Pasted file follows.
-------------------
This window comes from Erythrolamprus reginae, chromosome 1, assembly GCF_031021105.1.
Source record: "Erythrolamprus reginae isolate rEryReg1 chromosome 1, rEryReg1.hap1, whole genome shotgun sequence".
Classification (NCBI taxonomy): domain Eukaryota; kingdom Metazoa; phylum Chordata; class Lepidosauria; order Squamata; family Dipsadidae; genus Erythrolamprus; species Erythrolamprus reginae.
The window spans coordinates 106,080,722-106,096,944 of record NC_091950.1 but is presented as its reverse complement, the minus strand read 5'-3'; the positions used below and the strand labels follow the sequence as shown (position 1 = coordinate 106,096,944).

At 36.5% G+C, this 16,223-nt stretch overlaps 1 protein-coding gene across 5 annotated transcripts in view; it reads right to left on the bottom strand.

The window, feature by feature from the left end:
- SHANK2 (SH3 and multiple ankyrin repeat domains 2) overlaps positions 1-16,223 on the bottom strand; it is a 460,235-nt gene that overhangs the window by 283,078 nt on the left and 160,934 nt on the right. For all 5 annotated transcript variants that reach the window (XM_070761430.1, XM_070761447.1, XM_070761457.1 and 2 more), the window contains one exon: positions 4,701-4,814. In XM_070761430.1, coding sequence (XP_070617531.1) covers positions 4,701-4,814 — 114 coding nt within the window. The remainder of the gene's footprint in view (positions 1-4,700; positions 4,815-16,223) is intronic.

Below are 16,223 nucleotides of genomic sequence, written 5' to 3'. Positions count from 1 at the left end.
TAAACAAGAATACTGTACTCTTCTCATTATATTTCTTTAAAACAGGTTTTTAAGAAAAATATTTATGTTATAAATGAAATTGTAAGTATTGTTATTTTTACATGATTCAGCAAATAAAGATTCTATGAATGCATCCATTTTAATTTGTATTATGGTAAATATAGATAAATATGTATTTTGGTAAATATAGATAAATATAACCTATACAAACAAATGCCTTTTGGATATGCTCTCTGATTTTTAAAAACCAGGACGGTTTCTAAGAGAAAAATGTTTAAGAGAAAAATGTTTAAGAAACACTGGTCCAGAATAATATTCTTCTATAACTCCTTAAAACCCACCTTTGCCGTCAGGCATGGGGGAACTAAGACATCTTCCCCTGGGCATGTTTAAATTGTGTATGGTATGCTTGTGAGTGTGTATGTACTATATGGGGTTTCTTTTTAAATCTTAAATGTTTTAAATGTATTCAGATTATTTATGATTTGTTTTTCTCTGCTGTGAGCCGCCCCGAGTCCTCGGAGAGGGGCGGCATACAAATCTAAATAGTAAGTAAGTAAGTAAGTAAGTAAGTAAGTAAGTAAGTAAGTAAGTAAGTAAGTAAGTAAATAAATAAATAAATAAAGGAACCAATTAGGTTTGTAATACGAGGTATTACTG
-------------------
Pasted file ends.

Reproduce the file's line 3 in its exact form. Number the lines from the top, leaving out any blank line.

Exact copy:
Classification (NCBI taxonomy): domain Eukaryota; kingdom Metazoa; phylum Chordata; class Lepidosauria; order Squamata; family Dipsadidae; genus Erythrolamprus; species Erythrolamprus reginae.